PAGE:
14. In a process of separating normal propyl alcohol from its aqueous mixture with secondary butyl alcohol, the steps which comprise continuously passing vapors of a mixture of normal propyl alcohol with secondary butyl alcohol up through 'a primary rectification zone wherein the alcohol vapors ascend in contact with a countercurrent internal reflux comprising condensate. from said vapors and a liquid solution of diphenyl ether in biphenyl; continuously introducing said diphenyl ether solution into the condensate at an,upper part of the primary rectification zone, continuously passing from said primary rectification zone into a secondary rectification zone the vapor of the normal propyl alcohol wherein said vapor is further rectified to condense accompanying solvent vapors, continuously returning solvent vapors condensed in said secondary rectification zone to said primary rectification zone and continuously withdrawing from the top of the secondary rectification zone water vapor and normal propyl' alcohol, said water vapor and alcohol being free or solvent, and continuously withdrawing from a bottom part of said primary rectification zone internal reflux which is a solution of said secondary butyl PAUL V. SDFTH. JR.

REFERENCES CITED The following references are of record in the file ot-this patent:

UNITED STATES PATENTS Num er Name Date 2,107,265 Archibald Feb. 8, 1938 2,305,038 Schumacher Dec. 15, 1942 2,339,180 Dunnet al. Jan. 11, 1944

Patent Citations
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US2305038 *Sep 16, 1939Dec 15, 1942Standard Oil Dev CoSolvent treating process
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Referenced by
Citing PatentFiling datePublication dateApplicantTitle
US3044943 *Feb 12, 1958Jul 17, 1962United States Borax ChemSeparation of methyl borate-methanol azeotrope
US3932500 *Jul 17, 1972Jan 13, 1976Badische Anilin- & Soda-Fabrik AktiengesellschaftRecovering anhydrous acrylic acid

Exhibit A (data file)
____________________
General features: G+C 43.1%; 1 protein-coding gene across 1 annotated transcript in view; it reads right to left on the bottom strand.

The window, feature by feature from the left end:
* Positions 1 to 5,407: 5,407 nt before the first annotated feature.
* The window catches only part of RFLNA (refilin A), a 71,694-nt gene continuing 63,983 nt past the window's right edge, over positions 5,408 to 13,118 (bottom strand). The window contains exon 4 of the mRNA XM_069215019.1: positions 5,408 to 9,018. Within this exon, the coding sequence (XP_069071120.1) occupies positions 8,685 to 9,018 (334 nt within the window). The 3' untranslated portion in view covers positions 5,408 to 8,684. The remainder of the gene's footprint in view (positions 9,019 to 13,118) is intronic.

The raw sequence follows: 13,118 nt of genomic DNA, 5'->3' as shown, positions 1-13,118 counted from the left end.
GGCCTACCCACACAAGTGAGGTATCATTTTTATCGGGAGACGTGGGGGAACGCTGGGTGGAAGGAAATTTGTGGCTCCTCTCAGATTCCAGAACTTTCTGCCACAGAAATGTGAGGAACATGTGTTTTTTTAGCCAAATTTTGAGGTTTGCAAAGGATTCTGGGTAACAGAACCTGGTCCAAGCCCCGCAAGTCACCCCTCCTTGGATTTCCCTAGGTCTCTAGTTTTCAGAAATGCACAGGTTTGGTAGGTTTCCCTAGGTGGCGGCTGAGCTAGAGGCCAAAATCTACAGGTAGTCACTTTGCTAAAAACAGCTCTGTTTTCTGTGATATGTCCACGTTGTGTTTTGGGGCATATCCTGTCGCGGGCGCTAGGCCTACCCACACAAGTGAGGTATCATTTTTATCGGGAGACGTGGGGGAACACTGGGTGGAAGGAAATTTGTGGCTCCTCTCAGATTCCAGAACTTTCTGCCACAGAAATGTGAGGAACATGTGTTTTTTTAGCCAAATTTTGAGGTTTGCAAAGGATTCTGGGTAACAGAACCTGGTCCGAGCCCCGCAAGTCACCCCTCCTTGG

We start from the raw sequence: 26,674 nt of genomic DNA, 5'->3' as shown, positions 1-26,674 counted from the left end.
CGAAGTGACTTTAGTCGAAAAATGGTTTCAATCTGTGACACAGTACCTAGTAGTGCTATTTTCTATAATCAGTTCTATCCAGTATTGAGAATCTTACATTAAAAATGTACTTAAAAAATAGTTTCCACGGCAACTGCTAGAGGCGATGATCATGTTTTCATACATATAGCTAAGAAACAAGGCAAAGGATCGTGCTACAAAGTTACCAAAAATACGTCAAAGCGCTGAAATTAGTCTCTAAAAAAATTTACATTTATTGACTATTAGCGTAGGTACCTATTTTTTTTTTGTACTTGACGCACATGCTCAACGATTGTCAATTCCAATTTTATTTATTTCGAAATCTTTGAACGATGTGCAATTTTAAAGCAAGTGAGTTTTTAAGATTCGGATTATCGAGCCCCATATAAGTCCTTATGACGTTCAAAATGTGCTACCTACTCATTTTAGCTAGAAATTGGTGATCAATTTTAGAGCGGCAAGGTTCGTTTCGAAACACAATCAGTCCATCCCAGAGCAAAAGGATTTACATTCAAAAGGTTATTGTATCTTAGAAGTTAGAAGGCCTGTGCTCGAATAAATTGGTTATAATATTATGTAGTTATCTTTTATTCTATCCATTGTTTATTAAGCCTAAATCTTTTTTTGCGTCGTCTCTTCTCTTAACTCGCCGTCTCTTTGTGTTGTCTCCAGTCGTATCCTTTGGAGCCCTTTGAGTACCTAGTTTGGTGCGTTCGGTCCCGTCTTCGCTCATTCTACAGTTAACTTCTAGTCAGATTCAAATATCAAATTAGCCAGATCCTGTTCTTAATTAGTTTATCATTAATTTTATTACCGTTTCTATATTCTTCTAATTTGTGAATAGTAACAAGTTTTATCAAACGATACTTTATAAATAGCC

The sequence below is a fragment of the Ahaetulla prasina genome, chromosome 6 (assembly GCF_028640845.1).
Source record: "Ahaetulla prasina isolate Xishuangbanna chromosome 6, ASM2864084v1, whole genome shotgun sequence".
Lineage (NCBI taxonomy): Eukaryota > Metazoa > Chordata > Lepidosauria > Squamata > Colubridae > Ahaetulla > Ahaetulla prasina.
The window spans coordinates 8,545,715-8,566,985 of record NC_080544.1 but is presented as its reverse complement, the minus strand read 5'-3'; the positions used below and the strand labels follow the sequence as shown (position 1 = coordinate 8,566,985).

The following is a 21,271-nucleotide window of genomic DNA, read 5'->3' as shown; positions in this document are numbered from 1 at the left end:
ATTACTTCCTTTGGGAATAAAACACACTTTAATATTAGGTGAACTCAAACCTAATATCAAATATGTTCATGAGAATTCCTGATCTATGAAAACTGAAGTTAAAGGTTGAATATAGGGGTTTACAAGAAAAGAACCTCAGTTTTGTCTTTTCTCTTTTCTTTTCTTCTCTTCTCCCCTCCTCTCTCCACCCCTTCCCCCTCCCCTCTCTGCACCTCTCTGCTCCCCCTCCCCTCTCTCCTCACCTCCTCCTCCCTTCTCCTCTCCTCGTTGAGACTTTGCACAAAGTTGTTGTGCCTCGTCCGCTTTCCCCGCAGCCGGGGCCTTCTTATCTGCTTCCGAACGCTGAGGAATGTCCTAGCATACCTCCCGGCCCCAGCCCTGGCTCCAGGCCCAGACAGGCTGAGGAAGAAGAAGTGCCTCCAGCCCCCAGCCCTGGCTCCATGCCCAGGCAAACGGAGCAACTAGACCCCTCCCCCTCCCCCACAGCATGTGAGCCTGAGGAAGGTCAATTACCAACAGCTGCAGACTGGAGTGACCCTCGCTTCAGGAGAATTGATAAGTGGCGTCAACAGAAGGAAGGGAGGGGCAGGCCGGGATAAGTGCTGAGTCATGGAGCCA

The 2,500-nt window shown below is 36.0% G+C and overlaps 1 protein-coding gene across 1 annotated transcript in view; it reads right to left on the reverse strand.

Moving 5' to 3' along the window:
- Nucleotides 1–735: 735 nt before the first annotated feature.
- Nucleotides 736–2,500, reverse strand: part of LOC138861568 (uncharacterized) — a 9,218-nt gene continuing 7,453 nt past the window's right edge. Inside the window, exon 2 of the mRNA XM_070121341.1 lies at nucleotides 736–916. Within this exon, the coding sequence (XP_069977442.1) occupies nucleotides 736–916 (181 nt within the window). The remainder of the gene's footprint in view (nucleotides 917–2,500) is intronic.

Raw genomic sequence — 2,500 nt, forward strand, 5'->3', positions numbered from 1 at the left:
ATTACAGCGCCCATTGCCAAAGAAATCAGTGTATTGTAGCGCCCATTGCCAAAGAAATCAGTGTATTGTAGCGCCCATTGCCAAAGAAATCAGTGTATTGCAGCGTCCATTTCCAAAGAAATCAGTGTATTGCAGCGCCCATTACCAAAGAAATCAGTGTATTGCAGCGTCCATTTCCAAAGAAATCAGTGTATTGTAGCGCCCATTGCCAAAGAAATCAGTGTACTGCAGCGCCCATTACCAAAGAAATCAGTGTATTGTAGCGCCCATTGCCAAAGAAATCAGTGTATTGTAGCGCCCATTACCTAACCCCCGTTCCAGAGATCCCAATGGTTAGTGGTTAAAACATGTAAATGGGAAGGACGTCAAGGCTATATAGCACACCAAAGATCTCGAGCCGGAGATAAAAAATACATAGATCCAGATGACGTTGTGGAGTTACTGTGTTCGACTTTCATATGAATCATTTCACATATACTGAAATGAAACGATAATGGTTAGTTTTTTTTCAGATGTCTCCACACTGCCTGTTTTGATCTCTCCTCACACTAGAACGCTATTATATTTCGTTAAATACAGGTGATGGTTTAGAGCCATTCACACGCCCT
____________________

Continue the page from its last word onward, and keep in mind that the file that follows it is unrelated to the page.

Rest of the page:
US4167456 *Oct 6, 1978Sep 11, 1979Phillips Petroleum Co.Extractive distillation to separate cyclohexylbenzene from phenol-cyclohexanone mixture containing the same
US4673466 *Jan 27, 1986Jun 16, 1987Lloyd BergSeparation of n-hexyl alcohol from n-hexyl acetate by extractive distillation
US4690734 *Nov 25, 1985Sep 1, 1987Lloyd BergSeparation of n-amyl acetate from n-amyl alcohol by extractive distillation
US4693789 *Mar 5, 1986Sep 15, 1987Lloyd BergSeparation of isopropyl acetate from isopropanol by extractive distillation
US4695350 *Jan 27, 1986Sep 22, 1987Lloyd BergSeparation of n-hexyl acetate from n-hexyl alcohol by extractive distillation
US4698137 *Mar 5, 1986Oct 6, 1987Lloyd BergSeparation of isopropyl acetate from isopropanol by extractive distillation
US4718987 *Feb 12, 1987Jan 12, 1988Lloyd BergSeparation of isopropanol from isopropyl acetate by extractive distillation
US4718988 *Mar 27, 1986Jan 12, 1988Lloyd BergSeparation of 2-butyl acetate from 2-butanol by extractive distillation
US4718989 *Feb 26, 1987Jan 12, 1988Lloyd BergSeparation of isopropanol from isopropyl acetate by extractive distillation
US4724049 *Jun 26, 1986Feb 9, 1988Lloyd BergSeparation of isobutyl acetate from isobutanol by extractive distillation
US4826576 *Jun 2, 1986May 2, 1989Lloyd BergSeparation of isopropyl acetate from isopropanol by extractive distillation
US5401366 *Jul 11, 1994Mar 28, 1995Lloyd BergSeparation of 1-butanol from 2-pentanol by extractive distillation
US5417813 *Jul 11, 1994May 23, 1995Lloyd BergSeparation of 1-butanol from 2-pentanol by azeotropic distillation
US5417814 *Dec 5, 1994May 23, 1995Lloyd BergSeparation of 3-methyl-2-butanol from 2-pentanol by extractive distillation
US5423954 *Jan 9, 1995Jun 13, 1995Lloyd BergSeparation of 2-butanone from isopropanol by azeotropic distillation
US5425854 *Jan 17, 1995Jun 20, 1995Lloyd BergSeparation of methylene chloride from tetrahydrofuran by extractive distillation
US5470443 *Jan 10, 1995Nov 28, 1995Lloyd BergSeparation of isopropanol from 2-butanone by extractive distillation
Classifications
U.S. Classification203/56, 203/63, 203/69, 203/85, 203/84
International ClassificationC07C29/84, C07C29/00
Cooperative ClassificationC07C29/84
European ClassificationC07C29/84